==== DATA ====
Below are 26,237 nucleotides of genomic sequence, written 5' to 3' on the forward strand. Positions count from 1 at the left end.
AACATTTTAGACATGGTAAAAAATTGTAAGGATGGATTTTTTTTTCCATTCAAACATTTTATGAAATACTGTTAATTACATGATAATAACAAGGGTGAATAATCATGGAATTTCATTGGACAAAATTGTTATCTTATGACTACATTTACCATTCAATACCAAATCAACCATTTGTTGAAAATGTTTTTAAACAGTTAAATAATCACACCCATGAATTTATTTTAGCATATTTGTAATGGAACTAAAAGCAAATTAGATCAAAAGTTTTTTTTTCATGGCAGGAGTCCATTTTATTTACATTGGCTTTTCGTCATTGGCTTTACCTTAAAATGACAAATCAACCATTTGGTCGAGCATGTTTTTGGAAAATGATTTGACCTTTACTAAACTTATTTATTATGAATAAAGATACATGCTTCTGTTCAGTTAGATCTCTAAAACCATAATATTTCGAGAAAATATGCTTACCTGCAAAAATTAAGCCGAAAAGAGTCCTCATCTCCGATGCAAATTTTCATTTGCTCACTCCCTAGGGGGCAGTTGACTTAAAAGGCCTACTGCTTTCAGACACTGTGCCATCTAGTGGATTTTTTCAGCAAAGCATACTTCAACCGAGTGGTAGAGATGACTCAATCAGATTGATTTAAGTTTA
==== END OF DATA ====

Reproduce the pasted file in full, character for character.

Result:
Below are 26,237 nucleotides of genomic sequence, written 5' to 3' on the forward strand. Positions count from 1 at the left end.
AACATTTTAGACATGGTAAAAAATTGTAAGGATGGATTTTTTTTTCCATTCAAACATTTTATGAAATACTGTTAATTACATGATAATAACAAGGGTGAATAATCATGGAATTTCATTGGACAAAATTGTTATCTTATGACTACATTTACCATTCAATACCAAATCAACCATTTGTTGAAAATGTTTTTAAACAGTTAAATAATCACACCCATGAATTTATTTTAGCATATTTGTAATGGAACTAAAAGCAAATTAGATCAAAAGTTTTTTTTTCATGGCAGGAGTCCATTTTATTTACATTGGCTTTTCGTCATTGGCTTTACCTTAAAATGACAAATCAACCATTTGGTCGAGCATGTTTTTGGAAAATGATTTGACCTTTACTAAACTTATTTATTATGAATAAAGATACATGCTTCTGTTCAGTTAGATCTCTAAAACCATAATATTTCGAGAAAATATGCTTACCTGCAAAAATTAAGCCGAAAAGAGTCCTCATCTCCGATGCAAATTTTCATTTGCTCACTCCCTAGGGGGCAGTTGACTTAAAAGGCCTACTGCTTTCAGACACTGTGCCATCTAGTGGATTTTTTCAGCAAAGCATACTTCAACCGAGTGGTAGAGATGACTCAATCAGATTGATTTAAGTTTA